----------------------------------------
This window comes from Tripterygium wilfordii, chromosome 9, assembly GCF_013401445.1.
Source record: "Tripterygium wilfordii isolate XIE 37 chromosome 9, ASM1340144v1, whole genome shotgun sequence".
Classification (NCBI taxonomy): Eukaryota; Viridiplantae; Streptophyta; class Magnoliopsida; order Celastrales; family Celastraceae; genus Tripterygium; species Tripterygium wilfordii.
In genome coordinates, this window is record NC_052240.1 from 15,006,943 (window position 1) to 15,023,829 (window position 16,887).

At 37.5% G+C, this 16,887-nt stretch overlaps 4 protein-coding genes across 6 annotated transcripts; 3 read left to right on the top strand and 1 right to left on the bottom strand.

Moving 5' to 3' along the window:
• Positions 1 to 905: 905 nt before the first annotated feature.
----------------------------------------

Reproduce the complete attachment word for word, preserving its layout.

This window comes from Tripterygium wilfordii, chromosome 9, assembly GCF_013401445.1.
Source record: "Tripterygium wilfordii isolate XIE 37 chromosome 9, ASM1340144v1, whole genome shotgun sequence".
Classification (NCBI taxonomy): Eukaryota; Viridiplantae; Streptophyta; class Magnoliopsida; order Celastrales; family Celastraceae; genus Tripterygium; species Tripterygium wilfordii.
In genome coordinates, this window is record NC_052240.1 from 15,006,943 (window position 1) to 15,023,829 (window position 16,887).

At 37.5% G+C, this 16,887-nt stretch overlaps 4 protein-coding genes across 6 annotated transcripts; 3 read left to right on the top strand and 1 right to left on the bottom strand.

Moving 5' to 3' along the window:
• Positions 1 to 905: 905 nt before the first annotated feature.